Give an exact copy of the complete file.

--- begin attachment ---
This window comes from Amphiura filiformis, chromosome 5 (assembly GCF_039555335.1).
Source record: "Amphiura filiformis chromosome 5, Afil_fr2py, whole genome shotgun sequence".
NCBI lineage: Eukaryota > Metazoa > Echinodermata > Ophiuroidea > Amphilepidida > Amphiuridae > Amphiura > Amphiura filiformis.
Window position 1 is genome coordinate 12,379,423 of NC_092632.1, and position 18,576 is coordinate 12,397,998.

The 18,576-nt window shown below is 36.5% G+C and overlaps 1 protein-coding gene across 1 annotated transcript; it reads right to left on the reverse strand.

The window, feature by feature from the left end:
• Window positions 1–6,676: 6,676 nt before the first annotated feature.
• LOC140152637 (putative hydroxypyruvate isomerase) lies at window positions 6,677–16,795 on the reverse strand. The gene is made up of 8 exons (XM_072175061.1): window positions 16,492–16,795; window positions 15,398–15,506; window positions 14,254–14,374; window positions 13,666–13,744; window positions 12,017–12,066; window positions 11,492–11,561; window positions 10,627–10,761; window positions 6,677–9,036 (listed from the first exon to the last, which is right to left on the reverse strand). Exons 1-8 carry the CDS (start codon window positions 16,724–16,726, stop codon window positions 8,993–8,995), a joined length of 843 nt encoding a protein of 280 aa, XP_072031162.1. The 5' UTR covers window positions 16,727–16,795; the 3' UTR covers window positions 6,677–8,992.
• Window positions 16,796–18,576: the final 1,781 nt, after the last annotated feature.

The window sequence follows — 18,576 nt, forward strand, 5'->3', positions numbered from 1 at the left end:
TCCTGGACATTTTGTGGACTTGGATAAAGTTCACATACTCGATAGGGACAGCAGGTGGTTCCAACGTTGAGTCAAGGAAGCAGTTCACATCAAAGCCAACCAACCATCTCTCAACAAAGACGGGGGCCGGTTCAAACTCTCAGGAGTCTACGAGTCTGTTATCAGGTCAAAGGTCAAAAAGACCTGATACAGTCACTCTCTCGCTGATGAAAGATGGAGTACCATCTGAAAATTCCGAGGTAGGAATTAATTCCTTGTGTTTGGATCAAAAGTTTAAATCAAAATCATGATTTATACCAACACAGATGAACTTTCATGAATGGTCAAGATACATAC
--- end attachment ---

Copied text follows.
This window comes from Amphiura filiformis, chromosome 5 (assembly GCF_039555335.1).
Source record: "Amphiura filiformis chromosome 5, Afil_fr2py, whole genome shotgun sequence".
NCBI lineage: Eukaryota > Metazoa > Echinodermata > Ophiuroidea > Amphilepidida > Amphiuridae > Amphiura > Amphiura filiformis.
Window position 1 is genome coordinate 12,379,423 of NC_092632.1, and position 18,576 is coordinate 12,397,998.

The 18,576-nt window shown below is 36.5% G+C and overlaps 1 protein-coding gene across 1 annotated transcript; it reads right to left on the reverse strand.

The window, feature by feature from the left end:
• Window positions 1–6,676: 6,676 nt before the first annotated feature.
• LOC140152637 (putative hydroxypyruvate isomerase) lies at window positions 6,677–16,795 on the reverse strand. The gene is made up of 8 exons (XM_072175061.1): window positions 16,492–16,795; window positions 15,398–15,506; window positions 14,254–14,374; window positions 13,666–13,744; window positions 12,017–12,066; window positions 11,492–11,561; window positions 10,627–10,761; window positions 6,677–9,036 (listed from the first exon to the last, which is right to left on the reverse strand). Exons 1-8 carry the CDS (start codon window positions 16,724–16,726, stop codon window positions 8,993–8,995), a joined length of 843 nt encoding a protein of 280 aa, XP_072031162.1. The 5' UTR covers window positions 16,727–16,795; the 3' UTR covers window positions 6,677–8,992.
• Window positions 16,796–18,576: the final 1,781 nt, after the last annotated feature.

The window sequence follows — 18,576 nt, forward strand, 5'->3', positions numbered from 1 at the left end:
TCCTGGACATTTTGTGGACTTGGATAAAGTTCACATACTCGATAGGGACAGCAGGTGGTTCCAACGTTGAGTCAAGGAAGCAGTTCACATCAAAGCCAACCAACCATCTCTCAACAAAGACGGGGGCCGGTTCAAACTCTCAGGAGTCTACGAGTCTGTTATCAGGTCAAAGGTCAAAAAGACCTGATACAGTCACTCTCTCGCTGATGAAAGATGGAGTACCATCTGAAAATTCCGAGGTAGGAATTAATTCCTTGTGTTTGGATCAAAAGTTTAAATCAAAATCATGATTTATACCAACACAGATGAACTTTCATGAATGGTCAAGATACATAC